Q: How will the policy be communicated to the employees, medical staff, patients and visitors?
Communication regarding the new policy will be consistent and ongoing.
Employees will initially be advised about the policy by leadership’s communication of the policy and transition plan. The President will provide employees with a statement of the policy change, as well as send electronic communications and intranet publications. Regional leadership will communicate and discuss the policy and transition plan during numerous opportunities such as Star Response Councils, Town Halls, rounds, and the Star employee publication.
The Chief Medical Officer and regional leadership will communicate the policy and transition plan to all medical staff and allied health professionals to elicit opportunities for dialogue and input through Chiefs of staff, physician portal, Medical Counsel and general meetings.
The Chief Medical Officer along with Regional Chief Nursing Officers, Medical Staff, Pharmacy and other applicable disciplines will develop clinical protocols to address patient needs.
The Contracts Department will communicate the policy to providers, vendors, travelers/agency and other contractors by incorporating the policy terms into the agreements if necessary.
Department of Learning will advise faculty during their annual mandatory student affiliation meetings of the policy and implementation plans for students. Students will also be informed through orientation.
Regional Volunteer Coordinators will communicate the policy and implementation to volunteers.
Marketing Services will provide community press releases to educate the community. Signage and printed materials will also assist in informing the community of the policy implementation.
Employees will have access to the Broward Health smoke free web page via a “smoke free” icon on MyPlace. This link will connect employees to information and announcements regarding the smoke-free workplace policy. As information becomes available it will be posted there. This site will be a way to access details about the smoke-free workplace policy, related activities and available resources, such as cessation materials, classes, etc. It will also be the location to ask questions, report concerns and provide overall feedback.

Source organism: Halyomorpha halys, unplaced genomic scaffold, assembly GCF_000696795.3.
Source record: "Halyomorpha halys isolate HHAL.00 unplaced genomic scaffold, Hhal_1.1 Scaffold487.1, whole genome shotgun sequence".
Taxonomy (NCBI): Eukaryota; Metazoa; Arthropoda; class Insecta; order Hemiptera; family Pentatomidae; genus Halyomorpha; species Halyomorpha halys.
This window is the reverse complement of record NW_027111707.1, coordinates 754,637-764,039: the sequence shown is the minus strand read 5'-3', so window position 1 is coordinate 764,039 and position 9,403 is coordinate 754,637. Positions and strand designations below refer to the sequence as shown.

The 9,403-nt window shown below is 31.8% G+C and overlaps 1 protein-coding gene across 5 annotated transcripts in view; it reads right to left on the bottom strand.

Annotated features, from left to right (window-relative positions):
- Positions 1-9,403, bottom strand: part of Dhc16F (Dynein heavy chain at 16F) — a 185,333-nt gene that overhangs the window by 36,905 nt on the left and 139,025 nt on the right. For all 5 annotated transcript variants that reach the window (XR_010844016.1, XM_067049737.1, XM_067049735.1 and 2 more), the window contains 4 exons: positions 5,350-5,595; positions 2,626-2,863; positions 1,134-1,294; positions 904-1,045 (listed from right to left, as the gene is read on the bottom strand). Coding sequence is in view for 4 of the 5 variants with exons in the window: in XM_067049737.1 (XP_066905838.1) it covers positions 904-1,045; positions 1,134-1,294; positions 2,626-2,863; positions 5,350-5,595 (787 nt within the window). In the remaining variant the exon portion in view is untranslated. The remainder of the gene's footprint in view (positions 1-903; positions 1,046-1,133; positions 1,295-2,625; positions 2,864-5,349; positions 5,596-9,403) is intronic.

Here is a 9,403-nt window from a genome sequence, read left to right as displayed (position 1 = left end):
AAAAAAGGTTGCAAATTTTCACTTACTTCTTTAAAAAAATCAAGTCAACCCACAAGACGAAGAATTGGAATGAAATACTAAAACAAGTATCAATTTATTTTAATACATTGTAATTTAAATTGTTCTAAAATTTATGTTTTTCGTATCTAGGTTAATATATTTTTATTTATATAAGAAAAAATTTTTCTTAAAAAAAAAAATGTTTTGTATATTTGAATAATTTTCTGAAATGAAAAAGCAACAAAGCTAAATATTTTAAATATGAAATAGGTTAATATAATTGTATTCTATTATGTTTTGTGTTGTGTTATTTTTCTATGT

Q: Can I smoke in my car?
Smoking is prohibited in cars parked on all Broward Health property.
Q: Where can I go to smoke or use tobacco products?
Providing a place to smoke does not support Broward Health’s goal to create a healthier environment. If you need to smoke, you will need to leave Broward Health property. Employees who leave the campus to smoke are encouraged to be considerate of neighbors and others in our community and must abide by Broward Health’s time & attendance policy.
Q: I have ideas or concerns. Who should I contact?
Anyone interested in providing feedback, submitting ideas or expressing concerns should contact the Employee Assistance Program Department via phone at 954-847-4327 or by e-mail at firstname.lastname@example.org. The EAP department will assist you in obtaining answers to your questions or concerns. Click here for the Smoking Cessation Employee Resource Guide.
Q: I am interested in helping with smoke-free efforts on campus. Who should I contact?
Employees interested in assisting with the smoke-free efforts at their regions should contact their regional HR Director.